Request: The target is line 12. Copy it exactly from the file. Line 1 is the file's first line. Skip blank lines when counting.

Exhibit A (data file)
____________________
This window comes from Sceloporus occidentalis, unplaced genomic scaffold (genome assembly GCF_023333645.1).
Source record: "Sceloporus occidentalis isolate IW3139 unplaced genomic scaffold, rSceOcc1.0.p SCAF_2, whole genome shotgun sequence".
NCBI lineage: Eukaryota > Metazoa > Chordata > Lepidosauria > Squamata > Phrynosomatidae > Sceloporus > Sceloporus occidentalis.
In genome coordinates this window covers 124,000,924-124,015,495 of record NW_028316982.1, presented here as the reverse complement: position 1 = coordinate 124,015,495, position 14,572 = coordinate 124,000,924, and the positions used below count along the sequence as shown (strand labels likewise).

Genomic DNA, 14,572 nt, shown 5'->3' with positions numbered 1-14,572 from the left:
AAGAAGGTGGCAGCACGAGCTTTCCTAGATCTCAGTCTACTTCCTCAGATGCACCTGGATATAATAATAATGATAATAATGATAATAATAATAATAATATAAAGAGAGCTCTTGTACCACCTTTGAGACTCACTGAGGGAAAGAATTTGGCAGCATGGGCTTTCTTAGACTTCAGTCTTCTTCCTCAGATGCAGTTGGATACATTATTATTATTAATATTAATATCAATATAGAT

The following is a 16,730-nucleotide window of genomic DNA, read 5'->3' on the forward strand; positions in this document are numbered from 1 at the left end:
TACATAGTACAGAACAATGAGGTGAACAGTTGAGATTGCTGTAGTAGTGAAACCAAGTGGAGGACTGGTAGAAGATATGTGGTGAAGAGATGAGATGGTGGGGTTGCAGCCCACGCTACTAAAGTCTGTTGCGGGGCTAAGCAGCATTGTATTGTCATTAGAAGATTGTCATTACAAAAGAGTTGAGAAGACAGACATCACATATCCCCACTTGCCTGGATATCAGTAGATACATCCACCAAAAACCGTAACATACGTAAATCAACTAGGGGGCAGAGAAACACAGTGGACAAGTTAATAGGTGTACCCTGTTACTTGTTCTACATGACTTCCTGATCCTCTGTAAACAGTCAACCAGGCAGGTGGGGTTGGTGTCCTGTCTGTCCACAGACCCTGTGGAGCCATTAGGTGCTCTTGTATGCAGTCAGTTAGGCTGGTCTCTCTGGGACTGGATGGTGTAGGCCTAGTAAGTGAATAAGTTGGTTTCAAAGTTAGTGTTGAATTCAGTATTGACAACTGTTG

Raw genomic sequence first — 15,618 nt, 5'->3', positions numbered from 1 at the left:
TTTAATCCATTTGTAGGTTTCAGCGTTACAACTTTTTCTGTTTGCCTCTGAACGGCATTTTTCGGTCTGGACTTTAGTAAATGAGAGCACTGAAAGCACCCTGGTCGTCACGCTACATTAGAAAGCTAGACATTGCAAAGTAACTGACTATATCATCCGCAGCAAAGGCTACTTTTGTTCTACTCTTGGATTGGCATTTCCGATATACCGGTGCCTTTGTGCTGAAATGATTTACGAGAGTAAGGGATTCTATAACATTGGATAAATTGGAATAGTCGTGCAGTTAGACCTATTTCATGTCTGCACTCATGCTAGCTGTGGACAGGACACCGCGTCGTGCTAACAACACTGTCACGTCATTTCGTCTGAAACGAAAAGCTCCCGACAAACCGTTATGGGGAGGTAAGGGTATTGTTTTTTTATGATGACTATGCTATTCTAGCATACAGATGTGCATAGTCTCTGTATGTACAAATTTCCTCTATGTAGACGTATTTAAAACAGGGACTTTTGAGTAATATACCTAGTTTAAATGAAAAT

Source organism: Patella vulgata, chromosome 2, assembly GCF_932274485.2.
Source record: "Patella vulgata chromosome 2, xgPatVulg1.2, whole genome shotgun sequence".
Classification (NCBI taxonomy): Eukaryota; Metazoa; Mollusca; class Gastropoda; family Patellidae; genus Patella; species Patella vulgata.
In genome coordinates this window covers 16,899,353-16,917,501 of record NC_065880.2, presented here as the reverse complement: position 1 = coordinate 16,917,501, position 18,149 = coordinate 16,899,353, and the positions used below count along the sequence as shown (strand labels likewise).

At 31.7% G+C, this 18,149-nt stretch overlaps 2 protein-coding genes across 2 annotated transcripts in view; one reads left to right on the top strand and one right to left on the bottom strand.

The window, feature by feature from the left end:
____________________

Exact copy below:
Source record: "Patella vulgata chromosome 2, xgPatVulg1.2, whole genome shotgun sequence".